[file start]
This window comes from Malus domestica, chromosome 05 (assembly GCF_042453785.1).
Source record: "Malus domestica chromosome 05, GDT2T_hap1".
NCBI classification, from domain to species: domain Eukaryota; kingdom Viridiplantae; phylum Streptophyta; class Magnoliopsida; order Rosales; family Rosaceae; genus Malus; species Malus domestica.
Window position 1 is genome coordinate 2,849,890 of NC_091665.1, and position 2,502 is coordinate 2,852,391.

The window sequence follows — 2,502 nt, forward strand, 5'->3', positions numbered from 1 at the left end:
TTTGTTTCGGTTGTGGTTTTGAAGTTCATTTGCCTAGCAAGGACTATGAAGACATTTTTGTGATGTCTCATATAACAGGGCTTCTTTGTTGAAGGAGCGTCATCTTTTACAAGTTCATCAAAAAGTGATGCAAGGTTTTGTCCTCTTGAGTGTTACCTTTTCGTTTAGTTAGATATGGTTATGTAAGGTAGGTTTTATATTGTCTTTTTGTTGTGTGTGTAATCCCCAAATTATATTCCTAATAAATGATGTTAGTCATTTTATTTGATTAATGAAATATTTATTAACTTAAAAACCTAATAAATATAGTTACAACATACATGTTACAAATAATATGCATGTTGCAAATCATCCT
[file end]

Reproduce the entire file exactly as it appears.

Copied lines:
This window comes from Malus domestica, chromosome 05 (assembly GCF_042453785.1).
Source record: "Malus domestica chromosome 05, GDT2T_hap1".
NCBI classification, from domain to species: domain Eukaryota; kingdom Viridiplantae; phylum Streptophyta; class Magnoliopsida; order Rosales; family Rosaceae; genus Malus; species Malus domestica.
Window position 1 is genome coordinate 2,849,890 of NC_091665.1, and position 2,502 is coordinate 2,852,391.

The window sequence follows — 2,502 nt, forward strand, 5'->3', positions numbered from 1 at the left end:
TTTGTTTCGGTTGTGGTTTTGAAGTTCATTTGCCTAGCAAGGACTATGAAGACATTTTTGTGATGTCTCATATAACAGGGCTTCTTTGTTGAAGGAGCGTCATCTTTTACAAGTTCATCAAAAAGTGATGCAAGGTTTTGTCCTCTTGAGTGTTACCTTTTCGTTTAGTTAGATATGGTTATGTAAGGTAGGTTTTATATTGTCTTTTTGTTGTGTGTGTAATCCCCAAATTATATTCCTAATAAATGATGTTAGTCATTTTATTTGATTAATGAAATATTTATTAACTTAAAAACCTAATAAATATAGTTACAACATACATGTTACAAATAATATGCATGTTGCAAATCATCCT